1948 Democratic National Convention
|1948 Presidential Election|
Truman and Barkley
|Date(s)||July 12 - July 14|
|Presidential nominee||Harry Truman of Missouri|
|Vice Presidential nominee||Alben Barkley of Kentucky|
|‹ 1944 · 1952 ›|
The 1948 Democratic National Convention was held at Convention Hall in Philadelphia, Pennsylvania, from July 12 to July 14, and resulted in the nominations of President Harry S Truman for a full term and Senator Alben W. Barkley of Kentucky for Vice President in the 1948 presidential election. The convention was televised on the East Coast by CBS and NBC.
Hubert Humphrey's Address
When Minneapolis mayor Hubert Humphrey addressed the convention, he urged the Democratic Party to "get out of the shadow of states' rights and walk forthrightly into the bright sunshine of human rights," prompting a walkout by Southern delegates who later nominated Strom Thurmond as the presidential nominee of the States' Rights Party (Dixiecrats). The thirteen members of the Alabama delegation were led out by Leven H. Ellis. This was a launching point for Humphrey; he was elected to the United States Senate later that year and to the Vice Presidency in 1964.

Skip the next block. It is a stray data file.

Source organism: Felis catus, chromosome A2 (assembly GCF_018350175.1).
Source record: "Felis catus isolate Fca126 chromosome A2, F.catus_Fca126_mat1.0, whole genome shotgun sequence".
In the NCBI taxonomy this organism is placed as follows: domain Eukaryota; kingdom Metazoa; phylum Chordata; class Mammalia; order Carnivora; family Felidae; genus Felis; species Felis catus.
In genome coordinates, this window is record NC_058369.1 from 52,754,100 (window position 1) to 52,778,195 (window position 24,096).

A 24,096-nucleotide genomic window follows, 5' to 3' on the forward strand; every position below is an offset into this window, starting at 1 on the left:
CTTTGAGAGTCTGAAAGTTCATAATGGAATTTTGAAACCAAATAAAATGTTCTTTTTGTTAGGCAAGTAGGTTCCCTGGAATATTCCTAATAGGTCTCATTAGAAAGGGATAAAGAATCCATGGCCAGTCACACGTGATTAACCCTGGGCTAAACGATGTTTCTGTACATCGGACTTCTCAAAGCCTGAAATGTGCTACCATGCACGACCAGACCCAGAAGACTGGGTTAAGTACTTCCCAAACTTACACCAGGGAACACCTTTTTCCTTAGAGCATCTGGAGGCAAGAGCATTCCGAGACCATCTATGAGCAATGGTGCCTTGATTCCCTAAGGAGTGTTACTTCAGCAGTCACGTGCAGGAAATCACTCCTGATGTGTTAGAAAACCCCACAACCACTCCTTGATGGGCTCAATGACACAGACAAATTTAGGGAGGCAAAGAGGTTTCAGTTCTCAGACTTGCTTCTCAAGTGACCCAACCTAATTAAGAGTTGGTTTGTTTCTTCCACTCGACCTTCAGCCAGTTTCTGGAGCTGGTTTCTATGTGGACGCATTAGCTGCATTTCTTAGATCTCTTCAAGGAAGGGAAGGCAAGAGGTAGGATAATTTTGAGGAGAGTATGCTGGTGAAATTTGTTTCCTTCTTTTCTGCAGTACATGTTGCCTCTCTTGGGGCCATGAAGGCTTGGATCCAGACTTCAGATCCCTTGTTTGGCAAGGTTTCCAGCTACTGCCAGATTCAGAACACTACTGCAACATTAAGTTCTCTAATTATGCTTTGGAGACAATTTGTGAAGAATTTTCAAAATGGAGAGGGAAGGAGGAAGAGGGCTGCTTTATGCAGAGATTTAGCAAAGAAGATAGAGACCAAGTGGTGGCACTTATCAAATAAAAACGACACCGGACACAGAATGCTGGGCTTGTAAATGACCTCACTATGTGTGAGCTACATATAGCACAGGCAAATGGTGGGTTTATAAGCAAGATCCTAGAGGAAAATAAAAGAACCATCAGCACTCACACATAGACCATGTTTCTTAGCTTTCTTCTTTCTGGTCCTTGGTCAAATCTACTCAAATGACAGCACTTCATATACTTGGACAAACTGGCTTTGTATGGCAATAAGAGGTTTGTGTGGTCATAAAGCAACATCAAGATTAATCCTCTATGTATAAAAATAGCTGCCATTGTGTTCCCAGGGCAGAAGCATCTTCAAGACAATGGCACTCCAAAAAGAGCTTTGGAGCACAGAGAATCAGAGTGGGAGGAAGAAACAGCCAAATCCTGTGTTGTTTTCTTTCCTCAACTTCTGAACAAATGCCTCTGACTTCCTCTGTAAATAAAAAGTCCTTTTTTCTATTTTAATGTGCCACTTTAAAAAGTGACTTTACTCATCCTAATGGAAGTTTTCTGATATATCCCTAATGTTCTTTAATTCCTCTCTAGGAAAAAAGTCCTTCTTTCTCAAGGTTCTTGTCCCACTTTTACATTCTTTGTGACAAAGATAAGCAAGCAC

In the absence of three dozen Southern delegates who walked out of the convention with Thurmond, 947 Democrats voted to nominate Truman as their candidate (against 263 for Senator Richard Russell, Jr. of Georgia).
|Presidential Balloting, DNC 1948|
|President Harry S. Truman||947.5 (74.81%)|
|Senator Richard Russell, Jr.||266 (21.00%)|
|James A. Roe||15 (1.18%)|
|Paul V. McNutt||2 (0.16%)|
|Alben W. Barkley||1 (0.07%)|
|Not Voting||35 (2.76%)|
- 1948 Democratic National Convention at Smithsonian Magazine
- President Truman's Address to the 1948 Democratic National Convention
- Hubert Humphrey's Civil Rights Speech (YouTube)
|Democratic National Conventions||Succeeded by
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